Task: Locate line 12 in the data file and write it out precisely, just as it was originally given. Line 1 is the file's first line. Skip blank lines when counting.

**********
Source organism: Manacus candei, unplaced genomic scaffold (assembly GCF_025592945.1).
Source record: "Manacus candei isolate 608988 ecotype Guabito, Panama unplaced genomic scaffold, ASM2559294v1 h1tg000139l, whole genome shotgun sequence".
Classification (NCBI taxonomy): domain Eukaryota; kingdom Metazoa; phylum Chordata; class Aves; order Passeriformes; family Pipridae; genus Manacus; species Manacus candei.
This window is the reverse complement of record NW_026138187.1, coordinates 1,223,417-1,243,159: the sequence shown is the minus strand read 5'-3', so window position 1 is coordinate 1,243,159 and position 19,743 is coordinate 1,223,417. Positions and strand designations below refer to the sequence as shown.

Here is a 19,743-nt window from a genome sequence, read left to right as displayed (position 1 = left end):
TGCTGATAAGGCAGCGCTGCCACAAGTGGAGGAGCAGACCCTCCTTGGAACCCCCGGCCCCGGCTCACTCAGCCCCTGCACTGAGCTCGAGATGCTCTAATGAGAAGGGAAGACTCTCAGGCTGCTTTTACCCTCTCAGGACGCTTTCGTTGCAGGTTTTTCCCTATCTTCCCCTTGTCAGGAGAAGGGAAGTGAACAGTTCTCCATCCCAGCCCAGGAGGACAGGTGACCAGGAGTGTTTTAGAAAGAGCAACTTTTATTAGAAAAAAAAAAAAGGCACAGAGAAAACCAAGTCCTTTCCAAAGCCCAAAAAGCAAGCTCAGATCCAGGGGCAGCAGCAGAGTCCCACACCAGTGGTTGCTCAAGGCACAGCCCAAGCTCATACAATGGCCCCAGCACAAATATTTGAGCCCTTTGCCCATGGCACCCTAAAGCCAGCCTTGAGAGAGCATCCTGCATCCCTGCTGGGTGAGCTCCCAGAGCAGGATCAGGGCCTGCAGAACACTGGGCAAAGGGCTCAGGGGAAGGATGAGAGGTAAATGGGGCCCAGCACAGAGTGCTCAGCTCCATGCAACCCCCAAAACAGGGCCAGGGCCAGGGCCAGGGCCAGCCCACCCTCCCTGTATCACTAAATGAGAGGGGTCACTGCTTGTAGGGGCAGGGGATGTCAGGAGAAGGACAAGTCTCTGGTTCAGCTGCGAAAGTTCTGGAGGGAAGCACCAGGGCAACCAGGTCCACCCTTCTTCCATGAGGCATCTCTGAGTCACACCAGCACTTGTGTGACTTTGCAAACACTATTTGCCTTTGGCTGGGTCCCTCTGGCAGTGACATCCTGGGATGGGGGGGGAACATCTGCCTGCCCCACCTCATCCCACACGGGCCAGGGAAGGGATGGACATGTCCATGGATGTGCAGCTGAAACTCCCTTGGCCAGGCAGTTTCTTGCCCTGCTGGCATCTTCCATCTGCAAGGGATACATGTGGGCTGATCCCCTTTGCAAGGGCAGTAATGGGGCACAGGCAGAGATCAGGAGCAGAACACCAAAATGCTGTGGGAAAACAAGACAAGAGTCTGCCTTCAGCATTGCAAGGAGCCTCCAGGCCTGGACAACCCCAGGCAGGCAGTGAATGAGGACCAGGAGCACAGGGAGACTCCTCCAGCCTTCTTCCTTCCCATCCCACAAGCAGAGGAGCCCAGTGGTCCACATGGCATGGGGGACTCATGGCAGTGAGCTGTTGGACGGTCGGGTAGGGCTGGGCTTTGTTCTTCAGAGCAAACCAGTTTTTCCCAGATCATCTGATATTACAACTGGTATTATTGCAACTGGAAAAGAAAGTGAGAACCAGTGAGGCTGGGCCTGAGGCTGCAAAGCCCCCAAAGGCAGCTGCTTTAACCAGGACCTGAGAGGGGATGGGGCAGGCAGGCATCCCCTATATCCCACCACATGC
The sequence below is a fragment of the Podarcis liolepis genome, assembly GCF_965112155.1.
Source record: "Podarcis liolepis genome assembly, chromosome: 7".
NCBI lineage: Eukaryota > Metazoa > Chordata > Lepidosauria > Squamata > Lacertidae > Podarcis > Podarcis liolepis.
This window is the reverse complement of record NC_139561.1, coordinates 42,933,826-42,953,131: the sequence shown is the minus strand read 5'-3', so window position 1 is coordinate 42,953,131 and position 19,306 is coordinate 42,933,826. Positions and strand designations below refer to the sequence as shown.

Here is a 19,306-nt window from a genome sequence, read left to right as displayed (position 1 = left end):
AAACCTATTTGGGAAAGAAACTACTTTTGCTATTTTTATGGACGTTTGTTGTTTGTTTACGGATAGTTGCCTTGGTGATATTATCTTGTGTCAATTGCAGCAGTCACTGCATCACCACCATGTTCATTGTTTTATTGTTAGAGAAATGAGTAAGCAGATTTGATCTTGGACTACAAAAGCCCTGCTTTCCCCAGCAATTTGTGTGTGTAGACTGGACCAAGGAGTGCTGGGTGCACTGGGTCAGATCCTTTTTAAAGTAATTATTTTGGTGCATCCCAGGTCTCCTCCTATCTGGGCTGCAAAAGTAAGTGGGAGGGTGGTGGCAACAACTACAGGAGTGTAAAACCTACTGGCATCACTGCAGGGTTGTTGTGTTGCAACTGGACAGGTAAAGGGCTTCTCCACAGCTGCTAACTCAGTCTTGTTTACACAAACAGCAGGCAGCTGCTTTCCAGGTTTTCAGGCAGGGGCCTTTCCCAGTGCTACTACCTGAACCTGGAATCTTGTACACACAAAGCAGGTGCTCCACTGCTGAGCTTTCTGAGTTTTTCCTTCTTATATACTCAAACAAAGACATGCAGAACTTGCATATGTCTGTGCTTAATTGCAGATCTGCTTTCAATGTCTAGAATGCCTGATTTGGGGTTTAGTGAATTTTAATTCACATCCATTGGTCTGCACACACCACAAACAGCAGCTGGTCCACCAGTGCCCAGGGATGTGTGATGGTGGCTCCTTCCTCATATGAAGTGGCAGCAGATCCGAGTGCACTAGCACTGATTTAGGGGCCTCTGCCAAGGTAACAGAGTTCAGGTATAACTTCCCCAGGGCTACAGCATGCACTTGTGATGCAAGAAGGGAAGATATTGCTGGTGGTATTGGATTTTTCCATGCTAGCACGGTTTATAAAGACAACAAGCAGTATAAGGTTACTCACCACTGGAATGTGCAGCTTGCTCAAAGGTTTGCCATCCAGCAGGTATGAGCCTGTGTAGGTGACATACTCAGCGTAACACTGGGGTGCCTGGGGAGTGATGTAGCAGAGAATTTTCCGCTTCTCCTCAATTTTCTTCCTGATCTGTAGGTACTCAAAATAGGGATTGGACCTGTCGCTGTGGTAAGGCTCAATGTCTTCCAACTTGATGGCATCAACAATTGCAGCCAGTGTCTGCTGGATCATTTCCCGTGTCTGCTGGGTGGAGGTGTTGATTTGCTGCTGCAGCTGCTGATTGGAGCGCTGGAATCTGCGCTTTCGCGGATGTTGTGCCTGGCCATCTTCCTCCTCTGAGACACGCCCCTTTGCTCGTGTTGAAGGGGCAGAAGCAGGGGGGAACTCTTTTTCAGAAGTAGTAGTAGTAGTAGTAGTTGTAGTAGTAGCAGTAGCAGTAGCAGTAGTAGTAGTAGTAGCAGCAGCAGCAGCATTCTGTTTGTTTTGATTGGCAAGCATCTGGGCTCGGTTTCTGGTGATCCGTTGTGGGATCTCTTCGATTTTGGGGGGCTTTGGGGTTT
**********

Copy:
AAACCTATTTGGGAAAGAAACTACTTTTGCTATTTTTATGGACGTTTGTTGTTTGTTTACGGATAGTTGCCTTGGTGATATTATCTTGTGTCAATTGCAGCAGTCACTGCATCACCACCATGTTCATTGTTTTATTGTTAGAGAAATGAGTAAGCAGATTTGATCTTGGACTACAAAAGCCCTGCTTTCCCCAGCAATTTGTGTGTGTAGACTGGACCAAGGAGTGCTGGGTGCACTGGGTCAGATCCTTTTTAAAGTAATTATTTTGGTGCATCCCAGGTCTCCTCCTATCTGGGCTGCAAAAGTAAGTGGGAGGGTGGTGGCAACAACTACAGGAGTGTAAAACCTACTGGCATCACTGCAGGGTTGTTGTGTTGCAACTGGACAGGTAAAGGGCTTCTCCACAGCTGCTAACTCAGTCTTGTTTACACAAACAGCAGGCAGCTGCTTTCCAGGTTTTCAGGCAGGGGCCTTTCCCAGTGCTACTACCTGAACCTGGAATCTTGTACACACAAAGCAGGTGCTCCACTGCTGAGCTTTCTGAGTTTTTCCTTCTTATATACTCAAACAAAGACATGCAGAACTTGCATATGTCTGTGCTTAATTGCAGATCTGCTTTCAATGTCTAGAATGCCTGATTTGGGGTTTAGTGAATTTTAATTCACATCCATTGGTCTGCACACACCACAAACAGCAGCTGGTCCACCAGTGCCCAGGGATGTGTGATGGTGGCTCCTTCCTCATATGAAGTGGCAGCAGATCCGAGTGCACTAGCACTGATTTAGGGGCCTCTGCCAAGGTAACAGAGTTCAGGTATAACTTCCCCAGGGCTACAGCATGCACTTGTGATGCAAGAAGGGAAGATATTGCTGGTGGTATTGGATTTTTCCATGCTAGCACGGTTTATAAAGACAACAAGCAGTATAAGGTTACTCACCACTGGAATGTGCAGCTTGCTCAAAGGTTTGCCATCCAGCAGGTATGAGCCTGTGTAGGTGACATACTCAGCGTAACACTGGGGTGCCTGGGGAGTGATGTAGCAGAGAATTTTCCGCTTCTCCTCAATTTTCTTCCTGATCTGTAGGTACTCAAAATAGGGATTGGACCTGTCGCTGTGGTAAGGCTCAATGTCTTCCAACTTGATGGCATCAACAATTGCAGCCAGTGTCTGCTGGATCATTTCCCGTGTCTGCTGGGTGGAGGTGTTGATTTGCTGCTGCAGCTGCTGATTGGAGCGCTGGAATCTGCGCTTTCGCGGATGTTGTGCCTGGCCATCTTCCTCCTCTGAGACACGCCCCTTTGCTCGTGTTGAAGGGGCAGAAGCAGGGGGGAACTCTTTTTCAGAAGTAGTAGTAGTAGTAGTAGTTGTAGTAGTAGCAGTAGCAGTAGCAGTAGTAGTAGTAGTAGCAGCAGCAGCAGCATTCTGTTTGTTTTGATTGGCAAGCATCTGGGCTCGGTTTCTGGTGATCCGTTGTGGGATCTCTTCGATTTTGGGGGGCTTTGGGGTTT